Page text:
Siesta – Part 1




Siesta was launched in 1949, built by the owner A.H.L. (Harry) Maddaford (a saw miller) with the help of a professional boat builder & his staff (see below for detail), at his Penrose factory. She measured 40’.

Below is an account from Maddaford’s daughter Valerie Holbrook, on the building & launch of Siesta.

“Dad had always wanted a good-sized new launch so he had Kitson (one of his staff at his sawmill) pull two kauris out of Ness Valley bush, one green one and one old and dry with the sap rotted off but the solid heart left and the other one was forty-five feet long, there was at least fifteen feet hanging out behind the GMC trailer.  The idea being the planks, at least up to the waterline would be in one length.  The logs were milled and stacked out to air dry for 12 to eighteen months with dad hosing the timber most nights to wash the sap out.

Charlie Hardman laid the boat out as he had been a boat builder and Reg, my brother-in-law who worked for him assisted   Charlie soon went back to his house building but Reg stayed on to work for Jack Taylor, a boat builder. We all assisted at times including Rex.

Dad put the engine in and other mechanical bits and pieces.   A friend of Bill Blacklock did some French polishing, and a builder friend of dad’s made the helmsman’s seat, with a liquor cabinet in the back.

It was eventually finished and loaded on a low solid-tyred trailer that dad had borrowed.   At five o’clock one morning I slowly towed it to Panmure wharf with the GMC, and dad followed close in his car to see that nothing moved. We put it beside the wharf to float off as the tide came in.

That was the forty-foot Siesta, launched close to Christmas 1949″.

Input from Ken Ricketts below (edited by Alan H)

By 1960 she belonged to Ewen Marmont. Ken was aboard over the Christmas 1960 period; she had painted coamings & had acquired a dodger by then & Ken recalls she had the Perkins diesel at that time. Marmont had her for a number of years.

Subsequent history is hard to unravel because of the existence of two/three boats with the same name, but it’s possible that her owner in 1973 was H.V. Woodcock of Murray’s Bay, Auckland.

The present owners have been in contact with a Brian Sinclair of Whangarei, who advised that he owned her for a number of years in the c.1970s & he most likely bought her off the Woodcocks.

Stephen Smith a boat broker of Whangarei & Grant Cardno owned her for several years from c.1991 > 1994, they bought from Eric Burger, a friend of Kens. It is believed the Burger only owned her for a short period, during which he upgraded the interior.

Smith & Cardo kept her at Gulf Harbour. They sold her c.1994/95 to Barry Galbraith in Kerikeri & he kept her at Dove Bay, B.O.I. for the next 20 years.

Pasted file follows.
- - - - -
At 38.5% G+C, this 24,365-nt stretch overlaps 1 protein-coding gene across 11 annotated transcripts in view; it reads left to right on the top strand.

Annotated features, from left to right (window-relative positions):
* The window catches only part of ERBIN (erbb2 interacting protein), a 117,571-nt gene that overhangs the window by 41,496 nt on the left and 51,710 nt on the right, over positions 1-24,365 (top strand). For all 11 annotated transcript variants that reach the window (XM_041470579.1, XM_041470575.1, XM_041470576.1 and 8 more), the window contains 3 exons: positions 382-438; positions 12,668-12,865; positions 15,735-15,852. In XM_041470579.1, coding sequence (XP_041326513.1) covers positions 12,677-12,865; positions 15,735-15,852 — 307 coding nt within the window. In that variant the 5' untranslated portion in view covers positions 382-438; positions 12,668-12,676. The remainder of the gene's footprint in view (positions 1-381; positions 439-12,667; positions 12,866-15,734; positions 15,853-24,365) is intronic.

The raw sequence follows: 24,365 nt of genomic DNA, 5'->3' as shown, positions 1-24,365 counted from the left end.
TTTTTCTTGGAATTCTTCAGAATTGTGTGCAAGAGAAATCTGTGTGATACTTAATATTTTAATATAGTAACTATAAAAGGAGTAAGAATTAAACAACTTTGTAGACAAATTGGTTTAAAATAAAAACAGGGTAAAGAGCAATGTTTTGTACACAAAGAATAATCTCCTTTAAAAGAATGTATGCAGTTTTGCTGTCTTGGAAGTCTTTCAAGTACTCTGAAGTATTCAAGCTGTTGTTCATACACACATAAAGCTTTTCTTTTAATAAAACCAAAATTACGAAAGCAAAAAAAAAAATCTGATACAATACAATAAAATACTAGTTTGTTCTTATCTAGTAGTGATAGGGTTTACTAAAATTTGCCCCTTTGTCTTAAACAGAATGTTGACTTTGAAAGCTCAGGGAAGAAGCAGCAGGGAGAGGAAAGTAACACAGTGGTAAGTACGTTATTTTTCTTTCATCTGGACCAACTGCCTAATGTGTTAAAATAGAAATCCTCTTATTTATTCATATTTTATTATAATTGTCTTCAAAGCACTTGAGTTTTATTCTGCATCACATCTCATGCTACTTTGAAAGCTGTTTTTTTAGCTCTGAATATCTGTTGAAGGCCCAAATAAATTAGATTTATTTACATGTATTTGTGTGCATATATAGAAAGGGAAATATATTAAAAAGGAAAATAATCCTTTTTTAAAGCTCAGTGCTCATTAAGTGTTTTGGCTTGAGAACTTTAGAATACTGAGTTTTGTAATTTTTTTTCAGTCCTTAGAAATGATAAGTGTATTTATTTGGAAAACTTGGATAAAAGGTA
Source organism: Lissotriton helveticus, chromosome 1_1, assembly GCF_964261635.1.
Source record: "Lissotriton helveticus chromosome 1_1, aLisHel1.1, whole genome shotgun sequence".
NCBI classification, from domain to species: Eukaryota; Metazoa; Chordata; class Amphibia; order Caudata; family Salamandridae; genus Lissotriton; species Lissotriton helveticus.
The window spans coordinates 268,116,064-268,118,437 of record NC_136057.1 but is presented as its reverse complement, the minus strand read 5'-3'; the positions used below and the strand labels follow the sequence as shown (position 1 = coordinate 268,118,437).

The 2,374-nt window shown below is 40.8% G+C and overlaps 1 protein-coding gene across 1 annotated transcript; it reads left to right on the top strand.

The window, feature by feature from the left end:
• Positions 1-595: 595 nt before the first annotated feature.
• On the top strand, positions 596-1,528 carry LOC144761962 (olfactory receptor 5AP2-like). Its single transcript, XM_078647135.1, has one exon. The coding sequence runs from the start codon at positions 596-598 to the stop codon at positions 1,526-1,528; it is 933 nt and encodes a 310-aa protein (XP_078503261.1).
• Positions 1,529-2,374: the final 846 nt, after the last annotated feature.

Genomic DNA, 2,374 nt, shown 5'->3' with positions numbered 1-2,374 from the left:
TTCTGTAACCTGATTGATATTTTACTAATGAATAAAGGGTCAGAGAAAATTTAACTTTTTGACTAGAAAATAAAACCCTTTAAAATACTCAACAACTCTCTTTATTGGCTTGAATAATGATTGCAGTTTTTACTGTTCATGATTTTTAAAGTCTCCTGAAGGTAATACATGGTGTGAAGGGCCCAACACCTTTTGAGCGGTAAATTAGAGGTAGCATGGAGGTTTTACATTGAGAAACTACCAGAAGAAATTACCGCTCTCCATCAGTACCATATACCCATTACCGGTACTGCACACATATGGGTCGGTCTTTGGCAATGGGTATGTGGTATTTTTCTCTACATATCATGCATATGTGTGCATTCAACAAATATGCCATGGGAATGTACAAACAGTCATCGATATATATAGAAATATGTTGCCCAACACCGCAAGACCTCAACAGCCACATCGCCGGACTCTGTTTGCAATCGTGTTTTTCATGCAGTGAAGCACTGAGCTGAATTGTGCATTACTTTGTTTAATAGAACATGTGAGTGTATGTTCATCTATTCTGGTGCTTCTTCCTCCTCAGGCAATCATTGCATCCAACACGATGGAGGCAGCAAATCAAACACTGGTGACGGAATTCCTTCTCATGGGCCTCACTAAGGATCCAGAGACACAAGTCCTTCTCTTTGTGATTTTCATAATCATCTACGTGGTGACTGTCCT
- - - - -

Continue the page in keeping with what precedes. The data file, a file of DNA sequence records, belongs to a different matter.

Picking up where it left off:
Galbraith told Ken that when he was away cruising on one occasion, a gentleman in another boat came up alongside, & told him he used to own Siesta & his name was Brian Sinclair, (as referred to above,) & he told Galbraith that she had had a trip to Fiji, to act as mark boat, for the Auckland to Fiji race, on one occasion (this is not corroborated at his stage, so can only be anecdotal)

She is presently moored at Kissing Point in Whangarei, owned by Laurie & Jill White. She was still moored at Doves Bay B.O.I. when they bought her approx. 2 ½ years ago.

Ken understands that she is in quite good condition & still looking very original. Her original engine was a 6 cyl. Hercules petrol WWII war surplus tank engine & fairly shortly after, this was replaced with a slanting 6-354 Perkins diesel, (so it would go under the floor), which she still has today.

(photos ex Valerie Holbrook, Dean Wright, Laurie & Jill White & Brian Galbraith)



7 thoughts on “Siesta – Part 1

  1. sorry Ken, no Hercules engines went into tanks, they were either continental radial,5bank Chrysler, 3bank Cadillac or 9cylinder wright cyclone radial. I wont include the diesels. the herc would have had a thirst like a tank though.


  2. Charlie Hardman was a good North Shore boatbuilder and designer pre-WW2. He built the 18 footer MANUTERE to a design by Ralph Goodwin and followed her with the 18 footers VA’ALELE and VINDEX and the 14 footer TEMPEST.


  3. It was Ewen Berger who owned her, not as printed above as Eric Burger — Ewen B also owned the R Lidgard TAWHIRI II for a period in the 60s/70s & replaced the original 4 cyl Lister with a 6 cyl Ford diesel, which lifted her several inches out of the water at the front end, (done by Tim Lees at Sandspit, as I recall.)


  4. Nice to get the story. I remember her when Marmonts had her. She was different in that she had venetian blinds I seem to recall. Reasonable looker – the look of the times.


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